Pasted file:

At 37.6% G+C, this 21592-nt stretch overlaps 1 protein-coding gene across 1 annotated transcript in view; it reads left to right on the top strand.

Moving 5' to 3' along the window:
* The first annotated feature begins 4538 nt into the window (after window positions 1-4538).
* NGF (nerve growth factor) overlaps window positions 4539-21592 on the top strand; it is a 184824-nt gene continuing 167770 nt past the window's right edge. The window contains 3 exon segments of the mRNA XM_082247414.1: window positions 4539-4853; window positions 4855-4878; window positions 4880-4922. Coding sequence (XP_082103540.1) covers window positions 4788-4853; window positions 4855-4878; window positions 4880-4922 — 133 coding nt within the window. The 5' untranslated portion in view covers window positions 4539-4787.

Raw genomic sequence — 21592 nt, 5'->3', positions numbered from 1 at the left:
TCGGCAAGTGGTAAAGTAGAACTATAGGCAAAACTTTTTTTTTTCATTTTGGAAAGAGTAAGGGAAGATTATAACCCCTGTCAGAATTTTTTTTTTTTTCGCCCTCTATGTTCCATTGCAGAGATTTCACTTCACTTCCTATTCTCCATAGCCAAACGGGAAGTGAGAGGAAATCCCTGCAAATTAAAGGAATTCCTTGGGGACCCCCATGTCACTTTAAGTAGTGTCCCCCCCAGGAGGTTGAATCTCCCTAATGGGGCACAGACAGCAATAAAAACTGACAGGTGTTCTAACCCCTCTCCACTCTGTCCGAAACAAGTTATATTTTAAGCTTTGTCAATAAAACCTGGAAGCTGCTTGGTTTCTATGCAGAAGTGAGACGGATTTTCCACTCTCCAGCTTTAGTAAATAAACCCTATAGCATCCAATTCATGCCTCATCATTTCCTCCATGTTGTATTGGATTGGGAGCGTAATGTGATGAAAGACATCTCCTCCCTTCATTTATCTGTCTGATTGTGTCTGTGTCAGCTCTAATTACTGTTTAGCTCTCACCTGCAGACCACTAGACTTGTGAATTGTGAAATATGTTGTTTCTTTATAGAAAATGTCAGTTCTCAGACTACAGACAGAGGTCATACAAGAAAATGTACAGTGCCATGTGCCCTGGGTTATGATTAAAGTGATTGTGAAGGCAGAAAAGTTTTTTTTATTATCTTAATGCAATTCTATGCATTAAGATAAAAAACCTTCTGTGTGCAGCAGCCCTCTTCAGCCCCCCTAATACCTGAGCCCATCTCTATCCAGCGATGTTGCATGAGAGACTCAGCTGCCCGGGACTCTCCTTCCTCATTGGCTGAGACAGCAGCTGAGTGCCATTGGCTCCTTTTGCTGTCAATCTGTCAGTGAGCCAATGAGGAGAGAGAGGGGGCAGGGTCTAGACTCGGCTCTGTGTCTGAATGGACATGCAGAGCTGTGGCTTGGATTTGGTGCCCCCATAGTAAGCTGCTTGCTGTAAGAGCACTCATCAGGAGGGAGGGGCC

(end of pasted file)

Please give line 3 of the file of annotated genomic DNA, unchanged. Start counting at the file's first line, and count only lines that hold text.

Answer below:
* The first annotated feature begins 4538 nt into the window (after window positions 1-4538).